Fact-checking Mitt Romney's record

Braden GoyetteProPublica
Mitt Romney campaign on Flickr


Editor's Note: This ProPublica article was originally published during the Republican presidential primaries.

The basics:

Former Massachusetts Gov. Mitt Romney is perhaps best known for implementing "RomneyCare," a 2006 health-care law that mandated all Massachusetts residents to have health insurance. FactCheck.org has prepared a primer on the health care law, looking into claims that it has bankrupted the state (it hasn't) and how many Bay Staters actually have health care (a bit over 98 percent).

If you really want to get a sense of what Romney's about, the Boston Globe has an epic 7-part profile charting his development and years as governor. The section on Romney's tenure as the head of the 2002 Olympic planning committee is actually quite interesting, and shows how Romney "tolerated little dissent."

His background:

Romney began his career in business, eventually becoming the CEO of Bain and Co., a private equity firm. A few years later, Romney ran for Senate in 1994 against Ted Kennedy, and lost. After a brief sojourn helping to organize the Winter Olympics, Romney was elected governor of Massachusetts, serving from 2002 to 2006.

If elected, Romney would be America's first Mormon president. The Pew Research Center has a selection of recommended reading on Romney's faith. In 2006, Romney delivered a speech on the role of religion in America, and how he believes his faith would inform his presidency if he were elected. A 2007 New York Times article describes Romney's efforts to appeal to evangelicals.

His record:

On the trail, Romney has emphasized his record creating jobs. But the Los Angeles Times reports that during Romney's time as governor Massachusetts had one of the lowest job creation rates in the country. Bloomberg News also notes that while Bain grew while Romney was CEO, it also cut plenty of jobs.

As governor, Romney took control of the Big Dig, which was already mired in scandal over misspent funds and unsafe design. The Washington Post details how his claims that he would turn the project around never materialized, leaving Boston residents wondering: "If he can't handle [turnpike authority director] Matt Amorello, how is he going to handle Korea or Iran?"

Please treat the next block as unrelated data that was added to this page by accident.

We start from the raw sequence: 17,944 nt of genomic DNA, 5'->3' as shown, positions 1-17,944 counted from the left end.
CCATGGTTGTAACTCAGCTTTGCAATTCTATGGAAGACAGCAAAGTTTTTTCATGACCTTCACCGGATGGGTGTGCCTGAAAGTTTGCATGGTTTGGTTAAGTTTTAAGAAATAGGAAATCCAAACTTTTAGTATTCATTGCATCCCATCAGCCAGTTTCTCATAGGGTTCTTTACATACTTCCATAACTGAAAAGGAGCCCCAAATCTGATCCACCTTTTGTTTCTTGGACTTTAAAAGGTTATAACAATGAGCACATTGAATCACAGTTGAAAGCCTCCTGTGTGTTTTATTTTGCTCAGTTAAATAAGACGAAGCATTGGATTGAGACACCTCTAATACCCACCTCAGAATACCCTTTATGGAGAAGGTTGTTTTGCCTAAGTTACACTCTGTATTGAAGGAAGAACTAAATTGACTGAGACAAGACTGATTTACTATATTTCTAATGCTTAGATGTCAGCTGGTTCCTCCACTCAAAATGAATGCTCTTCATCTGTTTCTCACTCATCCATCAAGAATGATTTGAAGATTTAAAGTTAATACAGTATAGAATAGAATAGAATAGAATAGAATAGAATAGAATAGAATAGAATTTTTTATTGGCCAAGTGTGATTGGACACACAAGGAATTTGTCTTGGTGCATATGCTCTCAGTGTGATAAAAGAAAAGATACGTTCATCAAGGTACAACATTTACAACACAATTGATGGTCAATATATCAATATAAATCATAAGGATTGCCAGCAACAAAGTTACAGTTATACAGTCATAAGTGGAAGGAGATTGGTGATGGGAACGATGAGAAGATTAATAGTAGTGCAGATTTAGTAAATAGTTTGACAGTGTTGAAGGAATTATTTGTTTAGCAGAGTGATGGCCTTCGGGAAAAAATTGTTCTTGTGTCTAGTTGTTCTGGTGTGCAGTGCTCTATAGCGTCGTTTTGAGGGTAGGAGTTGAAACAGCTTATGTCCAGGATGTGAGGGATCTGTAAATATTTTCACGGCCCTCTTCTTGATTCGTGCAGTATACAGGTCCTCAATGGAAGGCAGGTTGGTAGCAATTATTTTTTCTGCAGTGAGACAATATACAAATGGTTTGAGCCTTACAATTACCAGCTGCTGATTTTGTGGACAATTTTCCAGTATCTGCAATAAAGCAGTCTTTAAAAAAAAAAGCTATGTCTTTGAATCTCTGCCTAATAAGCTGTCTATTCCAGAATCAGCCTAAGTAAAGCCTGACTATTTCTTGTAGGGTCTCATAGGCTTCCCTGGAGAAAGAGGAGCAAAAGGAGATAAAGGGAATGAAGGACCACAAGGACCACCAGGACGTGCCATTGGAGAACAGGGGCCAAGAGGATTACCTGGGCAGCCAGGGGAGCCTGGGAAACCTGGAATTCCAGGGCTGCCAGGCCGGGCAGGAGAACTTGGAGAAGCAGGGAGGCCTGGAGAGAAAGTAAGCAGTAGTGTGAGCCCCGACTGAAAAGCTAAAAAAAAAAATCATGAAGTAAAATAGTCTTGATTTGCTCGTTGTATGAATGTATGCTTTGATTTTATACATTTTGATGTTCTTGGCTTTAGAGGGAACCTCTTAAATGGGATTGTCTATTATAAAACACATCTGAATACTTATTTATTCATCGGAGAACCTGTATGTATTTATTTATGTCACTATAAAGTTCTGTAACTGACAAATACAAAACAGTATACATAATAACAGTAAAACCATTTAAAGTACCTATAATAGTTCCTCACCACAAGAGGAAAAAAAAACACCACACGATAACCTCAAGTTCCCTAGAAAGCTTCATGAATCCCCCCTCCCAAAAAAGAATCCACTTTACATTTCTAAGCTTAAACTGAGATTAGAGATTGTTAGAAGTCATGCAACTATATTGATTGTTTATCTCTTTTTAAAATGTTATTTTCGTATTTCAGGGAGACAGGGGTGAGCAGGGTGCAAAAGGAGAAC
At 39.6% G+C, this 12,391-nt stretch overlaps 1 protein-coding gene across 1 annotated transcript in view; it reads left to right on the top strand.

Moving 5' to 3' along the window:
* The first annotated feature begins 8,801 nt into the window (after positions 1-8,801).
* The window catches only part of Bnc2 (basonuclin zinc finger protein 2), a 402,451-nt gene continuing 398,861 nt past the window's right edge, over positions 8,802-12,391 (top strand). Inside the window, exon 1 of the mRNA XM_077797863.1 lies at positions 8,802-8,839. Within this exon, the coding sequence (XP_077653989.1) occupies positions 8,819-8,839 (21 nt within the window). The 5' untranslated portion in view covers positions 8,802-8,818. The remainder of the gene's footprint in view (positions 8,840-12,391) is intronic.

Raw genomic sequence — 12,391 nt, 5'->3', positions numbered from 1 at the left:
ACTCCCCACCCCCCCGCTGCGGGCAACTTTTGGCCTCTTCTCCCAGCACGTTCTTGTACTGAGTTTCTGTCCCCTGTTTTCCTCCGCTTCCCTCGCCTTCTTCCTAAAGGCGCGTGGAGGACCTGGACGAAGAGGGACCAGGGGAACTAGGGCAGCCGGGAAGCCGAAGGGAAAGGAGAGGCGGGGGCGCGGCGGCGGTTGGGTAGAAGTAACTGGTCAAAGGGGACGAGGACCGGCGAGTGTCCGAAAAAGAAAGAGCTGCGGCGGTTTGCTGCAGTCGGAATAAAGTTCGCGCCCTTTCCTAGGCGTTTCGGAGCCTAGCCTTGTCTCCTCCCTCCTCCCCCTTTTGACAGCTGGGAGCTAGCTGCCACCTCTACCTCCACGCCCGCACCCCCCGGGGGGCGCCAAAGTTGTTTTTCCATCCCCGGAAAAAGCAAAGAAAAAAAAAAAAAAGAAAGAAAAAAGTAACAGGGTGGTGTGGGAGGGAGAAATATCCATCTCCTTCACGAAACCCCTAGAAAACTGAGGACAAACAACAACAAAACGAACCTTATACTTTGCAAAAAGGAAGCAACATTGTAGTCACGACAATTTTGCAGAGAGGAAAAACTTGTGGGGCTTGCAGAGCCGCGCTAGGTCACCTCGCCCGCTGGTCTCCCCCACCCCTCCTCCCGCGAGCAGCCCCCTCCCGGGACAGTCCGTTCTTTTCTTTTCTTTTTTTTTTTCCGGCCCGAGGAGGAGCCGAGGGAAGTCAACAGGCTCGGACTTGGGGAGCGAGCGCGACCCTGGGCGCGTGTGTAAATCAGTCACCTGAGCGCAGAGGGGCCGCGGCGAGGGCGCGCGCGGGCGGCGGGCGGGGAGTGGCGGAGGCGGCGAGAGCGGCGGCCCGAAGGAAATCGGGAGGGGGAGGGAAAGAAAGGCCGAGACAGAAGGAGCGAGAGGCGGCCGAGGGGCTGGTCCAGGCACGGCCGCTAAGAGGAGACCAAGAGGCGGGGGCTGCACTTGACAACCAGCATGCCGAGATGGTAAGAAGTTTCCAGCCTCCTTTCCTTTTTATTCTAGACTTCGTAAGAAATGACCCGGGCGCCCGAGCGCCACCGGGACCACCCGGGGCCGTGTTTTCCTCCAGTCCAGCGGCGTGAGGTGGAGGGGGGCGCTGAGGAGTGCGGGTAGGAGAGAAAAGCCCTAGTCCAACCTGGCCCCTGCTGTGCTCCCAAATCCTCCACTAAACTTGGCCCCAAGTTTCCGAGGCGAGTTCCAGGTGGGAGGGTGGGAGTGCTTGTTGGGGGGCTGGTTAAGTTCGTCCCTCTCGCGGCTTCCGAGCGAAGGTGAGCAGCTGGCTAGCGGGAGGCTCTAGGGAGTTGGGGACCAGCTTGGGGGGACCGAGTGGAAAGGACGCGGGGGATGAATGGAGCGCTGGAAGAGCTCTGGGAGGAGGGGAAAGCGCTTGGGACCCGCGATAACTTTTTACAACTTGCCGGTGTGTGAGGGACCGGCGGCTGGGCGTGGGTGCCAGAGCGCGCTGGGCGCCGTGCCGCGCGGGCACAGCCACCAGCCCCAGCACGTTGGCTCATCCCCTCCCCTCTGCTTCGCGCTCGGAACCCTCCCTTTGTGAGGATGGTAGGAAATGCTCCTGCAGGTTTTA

Unlike GOP presidential hopefuls Ron Paul, Michele Bachmann and Rick Perry, Romney was in favor of the stimulus.

Romney has also been criticized for having once held moderate positions on abortion, gun control and gay rights. He describes himself as pro-life, though he said during his 1994 Senate run that "abortion should be safe and legal in this country."

Romney opposed the legalization of gay marriage in Massachusetts, and recently signed a pledge that he will defend the Defense of Marriage Act if elected president.

The American Spectator deemed him a "Rockafeller Republican," and they didn't mean that as a compliment. He has taken a lot of heat from conservatives for criticizing Obama's health care law, while defending the Massachusetts health care legislation he introduced that served as a model for Obama's bill.

Following the money:

The New York Times' ultra-handy tool for comparing the candidates shows that as of early summer, Romney's fundraising was about four-times that of any other Republican. Romney's fundraising paled in comparison to that of another possible competitor, President Obama. (The numbers are a few months old since candidates are only required to file quarterly.)

Open Secrets has a summary of Romney's campaign contributors, and a guide to the Super PACs supporting the different 2012 candidates.

Two campaign finance watchdog groups called for an FEC inquiry after a Romney Super PAC received a mysterious $1 million donation from a company that dissolved shortly afterward. After the calls for an investigation, former Bain Capital executive Edward Conard identified himself as the donor. The Boston Globe has a piece summing up the concerns the episode raises. Romney says that the secrecy of the donation is no longer an issue now that Conard has identified himself.

This report was originally published by ProPublica and is republished here with permission.